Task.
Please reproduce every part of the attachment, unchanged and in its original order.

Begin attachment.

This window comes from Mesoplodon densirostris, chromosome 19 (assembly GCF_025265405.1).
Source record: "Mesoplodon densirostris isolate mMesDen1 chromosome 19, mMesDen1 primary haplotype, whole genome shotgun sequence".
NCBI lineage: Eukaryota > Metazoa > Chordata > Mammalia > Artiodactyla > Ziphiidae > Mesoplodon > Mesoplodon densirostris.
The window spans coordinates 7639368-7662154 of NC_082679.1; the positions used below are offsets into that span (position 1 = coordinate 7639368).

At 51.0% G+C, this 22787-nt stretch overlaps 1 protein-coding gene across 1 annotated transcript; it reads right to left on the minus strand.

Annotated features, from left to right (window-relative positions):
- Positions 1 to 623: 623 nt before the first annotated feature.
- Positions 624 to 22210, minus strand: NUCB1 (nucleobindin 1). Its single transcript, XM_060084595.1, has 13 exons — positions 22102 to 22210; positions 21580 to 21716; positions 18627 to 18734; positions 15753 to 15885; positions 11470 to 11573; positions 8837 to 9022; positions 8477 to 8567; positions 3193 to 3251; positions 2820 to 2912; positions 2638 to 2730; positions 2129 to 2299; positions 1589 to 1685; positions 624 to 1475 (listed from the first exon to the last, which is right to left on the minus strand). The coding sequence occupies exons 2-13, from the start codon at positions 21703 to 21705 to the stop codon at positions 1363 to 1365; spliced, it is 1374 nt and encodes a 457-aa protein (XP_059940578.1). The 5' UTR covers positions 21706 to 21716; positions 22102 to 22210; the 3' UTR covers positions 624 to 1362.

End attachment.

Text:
This window comes from Mesoplodon densirostris, chromosome 19 (assembly GCF_025265405.1).
Source record: "Mesoplodon densirostris isolate mMesDen1 chromosome 19, mMesDen1 primary haplotype, whole genome shotgun sequence".
NCBI lineage: Eukaryota > Metazoa > Chordata > Mammalia > Artiodactyla > Ziphiidae > Mesoplodon > Mesoplodon densirostris.
The window spans coordinates 7639368-7662154 of NC_082679.1; the positions used below are offsets into that span (position 1 = coordinate 7639368).

At 51.0% G+C, this 22787-nt stretch overlaps 1 protein-coding gene across 1 annotated transcript; it reads right to left on the minus strand.

Annotated features, from left to right (window-relative positions):
- Positions 1 to 623: 623 nt before the first annotated feature.
- Positions 624 to 22210, minus strand: NUCB1 (nucleobindin 1). Its single transcript, XM_060084595.1, has 13 exons — positions 22102 to 22210; positions 21580 to 21716; positions 18627 to 18734; positions 15753 to 15885; positions 11470 to 11573; positions 8837 to 9022; positions 8477 to 8567; positions 3193 to 3251; positions 2820 to 2912; positions 2638 to 2730; positions 2129 to 2299; positions 1589 to 1685; positions 624 to 1475 (listed from the first exon to the last, which is right to left on the minus strand). The coding sequence occupies exons 2-13, from the start codon at positions 21703 to 21705 to the stop codon at positions 1363 to 1365; spliced, it is 1374 nt and encodes a 457-aa protein (XP_059940578.1). The 5' UTR covers positions 21706 to 21716; positions 22102 to 22210; the 3' UTR covers positions 624 to 1362.